Screaming loudly from more than a corner of the quest to repeal and replace the Affordable Care Act is this notion that moral, upstanding people take care of themselves and do not get sick; therefore, they do not need guaranteed health insurance or subsidized premiums to make insurance affordable. This line of thinking suggests we who have chronic illness somehow bring the malaise upon ourselves. We don’t lead clean, healthy lives; instead, we make bad choices which lead to our illnesses. If we put our money on organic food instead of smartphones, I’ve heard said, we’d be healthier. If we pulled ourselves up by our bootstraps and worked to become wealthy like regular Americans, rather than laying around bemoaning our ailments, we’d stop being a drain on the economy . . . and we wouldn’t need to see the doctor so often.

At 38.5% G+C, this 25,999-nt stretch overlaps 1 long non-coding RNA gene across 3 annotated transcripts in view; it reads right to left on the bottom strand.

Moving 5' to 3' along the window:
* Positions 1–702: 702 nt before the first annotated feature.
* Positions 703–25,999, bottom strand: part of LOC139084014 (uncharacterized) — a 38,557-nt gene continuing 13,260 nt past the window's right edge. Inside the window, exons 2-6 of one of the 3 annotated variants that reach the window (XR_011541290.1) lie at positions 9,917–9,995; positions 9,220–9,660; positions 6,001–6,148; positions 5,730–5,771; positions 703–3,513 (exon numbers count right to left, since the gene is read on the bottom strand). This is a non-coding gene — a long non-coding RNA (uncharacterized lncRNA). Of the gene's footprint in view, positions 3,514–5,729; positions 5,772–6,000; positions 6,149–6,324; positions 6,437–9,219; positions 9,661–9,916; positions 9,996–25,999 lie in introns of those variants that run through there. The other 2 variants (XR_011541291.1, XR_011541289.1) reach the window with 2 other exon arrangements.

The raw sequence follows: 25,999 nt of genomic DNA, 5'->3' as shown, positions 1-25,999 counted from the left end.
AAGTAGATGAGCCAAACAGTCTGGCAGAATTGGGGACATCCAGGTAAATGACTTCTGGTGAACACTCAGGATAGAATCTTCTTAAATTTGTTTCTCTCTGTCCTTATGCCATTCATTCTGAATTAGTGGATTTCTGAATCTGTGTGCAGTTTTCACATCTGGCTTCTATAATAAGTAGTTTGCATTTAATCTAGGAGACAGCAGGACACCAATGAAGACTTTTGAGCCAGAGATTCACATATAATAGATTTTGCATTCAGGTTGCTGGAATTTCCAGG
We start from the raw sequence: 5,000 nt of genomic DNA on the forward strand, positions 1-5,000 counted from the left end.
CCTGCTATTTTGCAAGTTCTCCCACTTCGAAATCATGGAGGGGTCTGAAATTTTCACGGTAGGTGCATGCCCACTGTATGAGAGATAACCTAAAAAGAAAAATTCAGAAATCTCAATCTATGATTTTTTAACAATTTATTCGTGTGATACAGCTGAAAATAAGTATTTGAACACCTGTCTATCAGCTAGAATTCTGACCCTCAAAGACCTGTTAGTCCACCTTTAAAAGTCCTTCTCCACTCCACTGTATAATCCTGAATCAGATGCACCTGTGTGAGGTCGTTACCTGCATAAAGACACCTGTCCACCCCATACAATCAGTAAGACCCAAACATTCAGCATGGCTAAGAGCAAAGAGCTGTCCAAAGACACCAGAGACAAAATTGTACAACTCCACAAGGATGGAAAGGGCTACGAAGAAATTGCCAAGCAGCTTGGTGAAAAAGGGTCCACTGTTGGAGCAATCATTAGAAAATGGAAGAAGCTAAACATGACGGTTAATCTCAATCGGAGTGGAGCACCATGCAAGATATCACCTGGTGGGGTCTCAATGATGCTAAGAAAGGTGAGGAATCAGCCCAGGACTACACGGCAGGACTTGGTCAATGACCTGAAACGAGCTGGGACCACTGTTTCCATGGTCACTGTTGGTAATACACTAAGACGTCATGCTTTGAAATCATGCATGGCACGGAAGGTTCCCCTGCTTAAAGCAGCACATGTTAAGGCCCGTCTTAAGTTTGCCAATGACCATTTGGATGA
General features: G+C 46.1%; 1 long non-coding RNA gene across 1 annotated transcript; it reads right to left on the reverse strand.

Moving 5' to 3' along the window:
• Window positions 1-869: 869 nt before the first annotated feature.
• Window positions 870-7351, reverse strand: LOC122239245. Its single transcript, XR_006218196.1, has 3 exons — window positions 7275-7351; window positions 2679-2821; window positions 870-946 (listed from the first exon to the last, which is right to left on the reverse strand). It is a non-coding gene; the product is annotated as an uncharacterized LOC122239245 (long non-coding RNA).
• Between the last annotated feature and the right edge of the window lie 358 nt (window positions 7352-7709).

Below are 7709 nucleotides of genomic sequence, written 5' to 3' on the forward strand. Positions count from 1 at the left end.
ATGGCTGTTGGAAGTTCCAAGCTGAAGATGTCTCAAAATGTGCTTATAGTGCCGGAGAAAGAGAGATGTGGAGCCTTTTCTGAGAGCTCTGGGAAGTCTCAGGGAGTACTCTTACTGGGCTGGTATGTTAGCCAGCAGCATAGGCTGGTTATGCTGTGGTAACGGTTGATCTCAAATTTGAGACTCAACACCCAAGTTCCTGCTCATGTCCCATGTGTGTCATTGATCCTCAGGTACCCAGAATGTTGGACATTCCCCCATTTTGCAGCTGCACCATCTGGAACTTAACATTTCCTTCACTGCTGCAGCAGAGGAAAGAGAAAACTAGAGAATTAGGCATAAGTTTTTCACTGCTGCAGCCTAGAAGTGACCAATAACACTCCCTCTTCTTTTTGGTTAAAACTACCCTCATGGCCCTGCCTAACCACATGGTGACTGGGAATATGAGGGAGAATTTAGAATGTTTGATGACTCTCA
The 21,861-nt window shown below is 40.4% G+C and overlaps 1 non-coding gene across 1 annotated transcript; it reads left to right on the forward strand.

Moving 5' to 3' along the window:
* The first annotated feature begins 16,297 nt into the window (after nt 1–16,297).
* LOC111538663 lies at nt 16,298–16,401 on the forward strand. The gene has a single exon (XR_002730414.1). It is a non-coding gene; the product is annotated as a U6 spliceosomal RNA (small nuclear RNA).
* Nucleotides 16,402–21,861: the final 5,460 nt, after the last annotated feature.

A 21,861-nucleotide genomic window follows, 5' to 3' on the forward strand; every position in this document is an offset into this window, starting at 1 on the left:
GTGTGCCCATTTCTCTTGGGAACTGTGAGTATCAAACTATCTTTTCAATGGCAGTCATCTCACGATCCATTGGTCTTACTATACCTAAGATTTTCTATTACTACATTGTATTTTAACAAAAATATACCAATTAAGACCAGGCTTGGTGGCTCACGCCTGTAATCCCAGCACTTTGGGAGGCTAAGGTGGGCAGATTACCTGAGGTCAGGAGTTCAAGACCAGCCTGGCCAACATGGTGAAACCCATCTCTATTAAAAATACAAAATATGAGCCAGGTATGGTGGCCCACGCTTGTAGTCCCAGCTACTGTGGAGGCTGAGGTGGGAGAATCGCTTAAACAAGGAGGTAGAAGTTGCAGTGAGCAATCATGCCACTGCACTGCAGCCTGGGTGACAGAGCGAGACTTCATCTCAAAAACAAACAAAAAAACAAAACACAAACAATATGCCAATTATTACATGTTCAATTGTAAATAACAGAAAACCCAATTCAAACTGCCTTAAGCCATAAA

The trouble is, science doesn’t support this kind of thinking. Having a chronic autoimmune disease like celiac disease as I do, or Sjogren’s as my sister does, or ankylosing spondylitis as my other sister does, is more a fuction of genetics plus environmental risk factors than of moralilty. Continue reading Illness Is Not A Moral Failing